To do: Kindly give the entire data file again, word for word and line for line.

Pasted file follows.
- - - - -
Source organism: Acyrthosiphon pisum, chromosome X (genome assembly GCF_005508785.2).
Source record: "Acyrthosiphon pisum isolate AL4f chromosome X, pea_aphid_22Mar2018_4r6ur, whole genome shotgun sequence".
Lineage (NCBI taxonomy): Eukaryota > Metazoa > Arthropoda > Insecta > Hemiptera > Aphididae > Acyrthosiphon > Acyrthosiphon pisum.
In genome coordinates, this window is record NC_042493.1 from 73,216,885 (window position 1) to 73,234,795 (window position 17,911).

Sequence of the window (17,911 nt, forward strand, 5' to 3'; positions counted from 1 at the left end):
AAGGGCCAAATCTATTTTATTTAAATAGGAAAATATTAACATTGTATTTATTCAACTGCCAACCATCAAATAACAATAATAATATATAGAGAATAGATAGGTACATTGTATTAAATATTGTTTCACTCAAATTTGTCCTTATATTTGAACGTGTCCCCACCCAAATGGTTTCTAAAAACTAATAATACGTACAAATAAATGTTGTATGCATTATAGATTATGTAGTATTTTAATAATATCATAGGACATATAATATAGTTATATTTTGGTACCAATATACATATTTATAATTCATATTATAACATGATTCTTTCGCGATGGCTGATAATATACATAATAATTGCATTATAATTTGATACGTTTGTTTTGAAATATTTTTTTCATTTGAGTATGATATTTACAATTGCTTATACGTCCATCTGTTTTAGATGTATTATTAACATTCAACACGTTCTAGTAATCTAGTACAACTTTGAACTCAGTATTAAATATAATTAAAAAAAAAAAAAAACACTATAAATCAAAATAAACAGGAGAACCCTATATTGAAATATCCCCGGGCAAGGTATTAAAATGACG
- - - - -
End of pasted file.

Source organism: Acyrthosiphon pisum, chromosome X (genome assembly GCF_005508785.2).
Source record: "Acyrthosiphon pisum isolate AL4f chromosome X, pea_aphid_22Mar2018_4r6ur, whole genome shotgun sequence".
Lineage (NCBI taxonomy): Eukaryota > Metazoa > Arthropoda > Insecta > Hemiptera > Aphididae > Acyrthosiphon > Acyrthosiphon pisum.
In genome coordinates, this window is record NC_042493.1 from 73,216,885 (window position 1) to 73,234,795 (window position 17,911).

Sequence of the window (17,911 nt, forward strand, 5' to 3'; positions counted from 1 at the left end):
AAGGGCCAAATCTATTTTATTTAAATAGGAAAATATTAACATTGTATTTATTCAACTGCCAACCATCAAATAACAATAATAATATATAGAGAATAGATAGGTACATTGTATTAAATATTGTTTCACTCAAATTTGTCCTTATATTTGAACGTGTCCCCACCCAAATGGTTTCTAAAAACTAATAATACGTACAAATAAATGTTGTATGCATTATAGATTATGTAGTATTTTAATAATATCATAGGACATATAATATAGTTATATTTTGGTACCAATATACATATTTATAATTCATATTATAACATGATTCTTTCGCGATGGCTGATAATATACATAATAATTGCATTATAATTTGATACGTTTGTTTTGAAATATTTTTTTCATTTGAGTATGATATTTACAATTGCTTATACGTCCATCTGTTTTAGATGTATTATTAACATTCAACACGTTCTAGTAATCTAGTACAACTTTGAACTCAGTATTAAATATAATTAAAAAAAAAAAAAAACACTATAAATCAAAATAAACAGGAGAACCCTATATTGAAATATCCCCGGGCAAGGTATTAAAATGACG